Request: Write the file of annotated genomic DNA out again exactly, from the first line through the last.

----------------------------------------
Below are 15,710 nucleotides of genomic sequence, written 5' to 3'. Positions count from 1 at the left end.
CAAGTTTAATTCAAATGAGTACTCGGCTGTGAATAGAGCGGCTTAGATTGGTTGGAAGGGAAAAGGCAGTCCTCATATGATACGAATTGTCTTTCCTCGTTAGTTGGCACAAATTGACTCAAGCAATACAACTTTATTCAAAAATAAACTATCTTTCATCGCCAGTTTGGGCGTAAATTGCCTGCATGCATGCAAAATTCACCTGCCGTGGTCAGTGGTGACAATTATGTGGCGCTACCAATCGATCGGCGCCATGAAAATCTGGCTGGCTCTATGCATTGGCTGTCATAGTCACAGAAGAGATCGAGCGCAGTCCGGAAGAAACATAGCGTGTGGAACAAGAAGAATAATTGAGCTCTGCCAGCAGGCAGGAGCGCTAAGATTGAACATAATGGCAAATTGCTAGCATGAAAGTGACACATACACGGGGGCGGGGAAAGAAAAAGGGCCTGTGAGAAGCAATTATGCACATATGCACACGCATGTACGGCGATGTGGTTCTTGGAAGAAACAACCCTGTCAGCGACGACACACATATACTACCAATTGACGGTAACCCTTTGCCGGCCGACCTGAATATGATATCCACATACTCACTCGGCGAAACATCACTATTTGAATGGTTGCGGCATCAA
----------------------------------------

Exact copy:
Below are 15,710 nucleotides of genomic sequence, written 5' to 3'. Positions count from 1 at the left end.
CAAGTTTAATTCAAATGAGTACTCGGCTGTGAATAGAGCGGCTTAGATTGGTTGGAAGGGAAAAGGCAGTCCTCATATGATACGAATTGTCTTTCCTCGTTAGTTGGCACAAATTGACTCAAGCAATACAACTTTATTCAAAAATAAACTATCTTTCATCGCCAGTTTGGGCGTAAATTGCCTGCATGCATGCAAAATTCACCTGCCGTGGTCAGTGGTGACAATTATGTGGCGCTACCAATCGATCGGCGCCATGAAAATCTGGCTGGCTCTATGCATTGGCTGTCATAGTCACAGAAGAGATCGAGCGCAGTCCGGAAGAAACATAGCGTGTGGAACAAGAAGAATAATTGAGCTCTGCCAGCAGGCAGGAGCGCTAAGATTGAACATAATGGCAAATTGCTAGCATGAAAGTGACACATACACGGGGGCGGGGAAAGAAAAAGGGCCTGTGAGAAGCAATTATGCACATATGCACACGCATGTACGGCGATGTGGTTCTTGGAAGAAACAACCCTGTCAGCGACGACACACATATACTACCAATTGACGGTAACCCTTTGCCGGCCGACCTGAATATGATATCCACATACTCACTCGGCGAAACATCACTATTTGAATGGTTGCGGCATCAA